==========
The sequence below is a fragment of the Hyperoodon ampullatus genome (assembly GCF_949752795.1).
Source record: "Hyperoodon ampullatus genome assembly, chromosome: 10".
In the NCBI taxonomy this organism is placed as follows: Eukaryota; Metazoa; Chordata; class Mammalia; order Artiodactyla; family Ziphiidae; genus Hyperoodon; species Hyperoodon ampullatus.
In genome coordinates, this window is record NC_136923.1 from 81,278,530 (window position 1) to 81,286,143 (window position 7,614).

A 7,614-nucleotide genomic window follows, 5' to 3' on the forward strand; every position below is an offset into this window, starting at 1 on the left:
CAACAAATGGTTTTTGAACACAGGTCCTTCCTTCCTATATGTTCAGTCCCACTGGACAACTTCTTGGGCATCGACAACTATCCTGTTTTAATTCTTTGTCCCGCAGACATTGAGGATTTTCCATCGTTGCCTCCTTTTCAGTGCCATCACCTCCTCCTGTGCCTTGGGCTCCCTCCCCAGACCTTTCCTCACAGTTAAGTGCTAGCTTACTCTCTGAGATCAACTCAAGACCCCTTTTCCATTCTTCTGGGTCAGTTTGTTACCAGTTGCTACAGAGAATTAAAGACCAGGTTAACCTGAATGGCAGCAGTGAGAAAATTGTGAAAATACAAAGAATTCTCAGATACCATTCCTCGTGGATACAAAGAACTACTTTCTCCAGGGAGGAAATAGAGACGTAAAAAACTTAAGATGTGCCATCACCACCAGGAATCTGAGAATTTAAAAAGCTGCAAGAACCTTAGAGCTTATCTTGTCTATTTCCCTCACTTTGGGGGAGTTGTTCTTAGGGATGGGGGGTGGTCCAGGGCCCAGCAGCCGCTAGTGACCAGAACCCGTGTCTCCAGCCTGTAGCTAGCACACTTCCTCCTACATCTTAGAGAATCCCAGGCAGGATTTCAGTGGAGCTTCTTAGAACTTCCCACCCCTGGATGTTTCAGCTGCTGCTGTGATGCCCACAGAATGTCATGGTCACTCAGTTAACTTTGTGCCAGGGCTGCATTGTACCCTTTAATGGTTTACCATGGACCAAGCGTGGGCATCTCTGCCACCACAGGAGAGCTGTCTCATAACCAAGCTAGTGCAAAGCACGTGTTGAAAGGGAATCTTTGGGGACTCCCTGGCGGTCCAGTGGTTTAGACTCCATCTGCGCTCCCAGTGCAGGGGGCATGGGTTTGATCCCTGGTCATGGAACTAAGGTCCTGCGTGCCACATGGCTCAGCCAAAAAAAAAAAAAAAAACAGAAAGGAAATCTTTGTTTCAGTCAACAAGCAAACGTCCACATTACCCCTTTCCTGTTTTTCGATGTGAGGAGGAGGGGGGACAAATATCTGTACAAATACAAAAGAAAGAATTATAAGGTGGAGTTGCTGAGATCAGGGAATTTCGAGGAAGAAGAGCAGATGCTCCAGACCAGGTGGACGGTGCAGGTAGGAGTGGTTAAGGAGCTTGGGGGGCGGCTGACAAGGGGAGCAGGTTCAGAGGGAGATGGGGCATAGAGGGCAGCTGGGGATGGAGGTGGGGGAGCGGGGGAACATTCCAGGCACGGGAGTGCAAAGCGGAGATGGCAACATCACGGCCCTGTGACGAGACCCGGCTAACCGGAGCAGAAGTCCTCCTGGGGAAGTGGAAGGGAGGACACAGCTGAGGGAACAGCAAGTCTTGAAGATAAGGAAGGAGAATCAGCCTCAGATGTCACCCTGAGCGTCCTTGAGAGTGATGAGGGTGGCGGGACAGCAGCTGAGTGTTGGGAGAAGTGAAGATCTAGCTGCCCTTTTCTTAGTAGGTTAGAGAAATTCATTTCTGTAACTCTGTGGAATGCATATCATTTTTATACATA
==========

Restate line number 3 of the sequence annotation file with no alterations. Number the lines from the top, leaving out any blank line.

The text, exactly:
In the NCBI taxonomy this organism is placed as follows: Eukaryota; Metazoa; Chordata; class Mammalia; order Artiodactyla; family Ziphiidae; genus Hyperoodon; species Hyperoodon ampullatus.